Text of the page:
A Day of Rage in Lebanon

Back on January 12, the government of Lebanon collapsed, because Hezbollah threw a fit over the United Nations investigation into the assassination of Prime Minister Rafik Hariri back in 2005.  The boys from Hezbollah couldn’t help but notice the investigators were following them around and peering at them through magnifying glasses.

Hezbollah is back, and a new government has been stitched together, headed up by Prime Minister-designate Najib Mikati.  Mikati is a polished and urbane telecom billionaire who has studied at Harvard.  He headed up an interim government for a few months after the Hariri assassination, and made a point of pledging that heads would roll in the state security apparatus over the Prime Minister’s death.  (Since this is Lebanon, it should be pointed out that “heads would roll” was meant in a figurative sense.)

Mikati has the most important qualification for the Prime Minister’s office: he’s a Sunni Muslim, born in the Sunni stronghold of Tripoli in northern Lebanon.  That’s not just a political reality – it’s a statutory requirement for the post.

Nevertheless, Lebanese Sunni Muslims have erupted in angry protests, declaring a “day of rage.”  Streets have been blocked, tires have been burned, a few dozen injuries were reported, and an al-Jazeera satellite truck has been set on fire.

What’s the big deal?  Well, Mikati is widely viewed as a creature of the Shiite terrorist organization Hezbollah, which backed his candidacy… and the Prime Minister he’s replacing is Saad Hariri, son of the murdered Rafik.  The new PM is also viewed skeptically by Washington, which officially supported Hariri, while Mikati’s Hezbollah backers take their marching orders from Iran.  The Reuters news agency reports Hariri supporters are calling the dissolution and re-creation of the government “an attempt to bring Lebanon into the Persian sphere.”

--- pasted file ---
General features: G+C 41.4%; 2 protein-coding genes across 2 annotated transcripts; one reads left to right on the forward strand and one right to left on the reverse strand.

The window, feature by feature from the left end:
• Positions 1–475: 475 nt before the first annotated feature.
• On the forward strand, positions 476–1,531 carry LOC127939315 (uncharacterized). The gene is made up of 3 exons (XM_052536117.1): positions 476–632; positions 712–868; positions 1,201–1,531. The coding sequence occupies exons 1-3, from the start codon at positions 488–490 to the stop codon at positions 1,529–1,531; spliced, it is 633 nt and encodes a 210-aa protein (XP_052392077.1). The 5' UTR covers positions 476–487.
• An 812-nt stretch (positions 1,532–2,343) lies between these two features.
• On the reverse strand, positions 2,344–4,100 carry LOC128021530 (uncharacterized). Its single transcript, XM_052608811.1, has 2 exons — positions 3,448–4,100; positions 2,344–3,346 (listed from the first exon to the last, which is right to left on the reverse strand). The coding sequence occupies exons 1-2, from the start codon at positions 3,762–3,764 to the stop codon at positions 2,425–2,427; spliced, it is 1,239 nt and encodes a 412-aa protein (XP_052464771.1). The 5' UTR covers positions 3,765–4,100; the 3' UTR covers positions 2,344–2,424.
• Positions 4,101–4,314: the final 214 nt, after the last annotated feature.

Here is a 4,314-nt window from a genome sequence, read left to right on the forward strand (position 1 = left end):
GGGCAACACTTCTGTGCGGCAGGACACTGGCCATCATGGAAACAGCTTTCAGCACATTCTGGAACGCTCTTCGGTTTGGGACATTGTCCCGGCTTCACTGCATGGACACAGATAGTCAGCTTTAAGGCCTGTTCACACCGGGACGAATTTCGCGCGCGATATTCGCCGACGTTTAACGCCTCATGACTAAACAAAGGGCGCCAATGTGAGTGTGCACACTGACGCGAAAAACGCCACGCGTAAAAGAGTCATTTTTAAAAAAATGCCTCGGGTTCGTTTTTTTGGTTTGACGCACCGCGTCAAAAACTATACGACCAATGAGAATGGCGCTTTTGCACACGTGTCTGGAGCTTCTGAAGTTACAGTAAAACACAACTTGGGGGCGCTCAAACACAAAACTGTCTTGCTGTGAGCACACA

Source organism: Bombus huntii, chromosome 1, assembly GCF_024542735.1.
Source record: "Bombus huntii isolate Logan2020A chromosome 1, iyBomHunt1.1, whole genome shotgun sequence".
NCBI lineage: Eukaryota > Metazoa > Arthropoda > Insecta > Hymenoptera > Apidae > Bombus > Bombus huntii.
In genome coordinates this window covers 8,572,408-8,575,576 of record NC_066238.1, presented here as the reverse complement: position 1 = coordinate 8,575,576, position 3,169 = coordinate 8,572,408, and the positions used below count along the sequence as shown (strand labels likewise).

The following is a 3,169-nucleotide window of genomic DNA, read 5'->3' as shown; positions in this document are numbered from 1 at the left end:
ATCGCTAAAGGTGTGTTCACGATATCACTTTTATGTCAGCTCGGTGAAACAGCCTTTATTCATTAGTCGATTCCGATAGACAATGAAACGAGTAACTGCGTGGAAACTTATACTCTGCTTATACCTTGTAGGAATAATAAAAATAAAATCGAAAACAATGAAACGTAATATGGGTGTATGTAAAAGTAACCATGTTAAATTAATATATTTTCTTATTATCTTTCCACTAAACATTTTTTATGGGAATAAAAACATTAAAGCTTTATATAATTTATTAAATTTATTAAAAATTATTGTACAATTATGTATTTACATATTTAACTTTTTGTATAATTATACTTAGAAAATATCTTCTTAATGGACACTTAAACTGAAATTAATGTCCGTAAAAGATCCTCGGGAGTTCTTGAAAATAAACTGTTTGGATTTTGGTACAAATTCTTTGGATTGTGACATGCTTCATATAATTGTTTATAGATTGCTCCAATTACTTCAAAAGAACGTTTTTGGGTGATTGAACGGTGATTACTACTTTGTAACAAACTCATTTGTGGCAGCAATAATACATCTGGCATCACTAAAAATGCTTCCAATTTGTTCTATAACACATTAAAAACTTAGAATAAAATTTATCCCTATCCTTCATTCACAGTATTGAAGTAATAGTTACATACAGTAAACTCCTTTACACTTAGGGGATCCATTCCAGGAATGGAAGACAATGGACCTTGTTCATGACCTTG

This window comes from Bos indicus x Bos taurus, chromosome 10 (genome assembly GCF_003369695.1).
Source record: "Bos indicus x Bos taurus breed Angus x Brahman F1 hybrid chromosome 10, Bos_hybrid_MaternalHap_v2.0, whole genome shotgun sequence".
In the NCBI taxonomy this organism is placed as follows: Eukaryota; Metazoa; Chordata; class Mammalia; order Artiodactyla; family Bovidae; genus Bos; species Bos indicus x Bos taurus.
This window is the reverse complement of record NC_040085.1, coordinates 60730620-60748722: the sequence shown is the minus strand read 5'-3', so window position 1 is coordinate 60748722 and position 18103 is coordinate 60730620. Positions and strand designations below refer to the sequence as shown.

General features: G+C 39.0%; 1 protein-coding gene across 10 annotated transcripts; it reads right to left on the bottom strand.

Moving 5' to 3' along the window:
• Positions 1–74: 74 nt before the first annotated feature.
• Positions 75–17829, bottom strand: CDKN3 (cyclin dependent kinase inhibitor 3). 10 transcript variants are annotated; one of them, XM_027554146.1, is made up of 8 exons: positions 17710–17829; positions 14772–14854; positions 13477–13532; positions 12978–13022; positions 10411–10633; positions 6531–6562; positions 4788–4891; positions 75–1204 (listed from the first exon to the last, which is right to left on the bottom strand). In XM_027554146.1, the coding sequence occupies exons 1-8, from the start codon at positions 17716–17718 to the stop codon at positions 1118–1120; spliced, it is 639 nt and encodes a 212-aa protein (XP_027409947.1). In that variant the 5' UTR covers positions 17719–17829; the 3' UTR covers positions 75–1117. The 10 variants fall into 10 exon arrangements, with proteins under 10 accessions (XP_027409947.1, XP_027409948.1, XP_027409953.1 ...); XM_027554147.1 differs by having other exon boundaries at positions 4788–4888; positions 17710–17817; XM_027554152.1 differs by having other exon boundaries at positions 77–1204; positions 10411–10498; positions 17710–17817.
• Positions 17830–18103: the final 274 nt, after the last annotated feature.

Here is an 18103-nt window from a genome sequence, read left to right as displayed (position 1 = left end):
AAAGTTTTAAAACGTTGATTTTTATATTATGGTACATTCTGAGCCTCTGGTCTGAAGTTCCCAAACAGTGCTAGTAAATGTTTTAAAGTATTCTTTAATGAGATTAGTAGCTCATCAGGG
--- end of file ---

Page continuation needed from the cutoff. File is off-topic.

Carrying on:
For his part, Mikati talks up his credentials as a moderate, telling the BBC, “I am always at equal distance from everybody. My objective is the interest of Lebanon and the interest of the nation, the international security of Lebanon and especially to have a good relationship with the international community.” 

Hezbollah wants the new government to stop cooperating with the U.N. tribunal investigating the murder of Rafik Hariri, which would further enrage his son’s supporters, and make “a good relationship with the international community” rather unlikely.  Mikati is expected to comply with Hezbollah’s desire to spurn the tribunals, which will position this wealthy international businessman as the executor of a policy that will cut Lebanon off from the world.  There is no “moderate” way to protect terrorists from facing international justice.

Lebanon is a tortured land of factional politics and international conflict by proxy.  Coalition governments can be dominated by skillful players, when the old house of cards collapses.  In this case, Hezbollah is dealing the cards, and there is every reason to distrust the king they just played.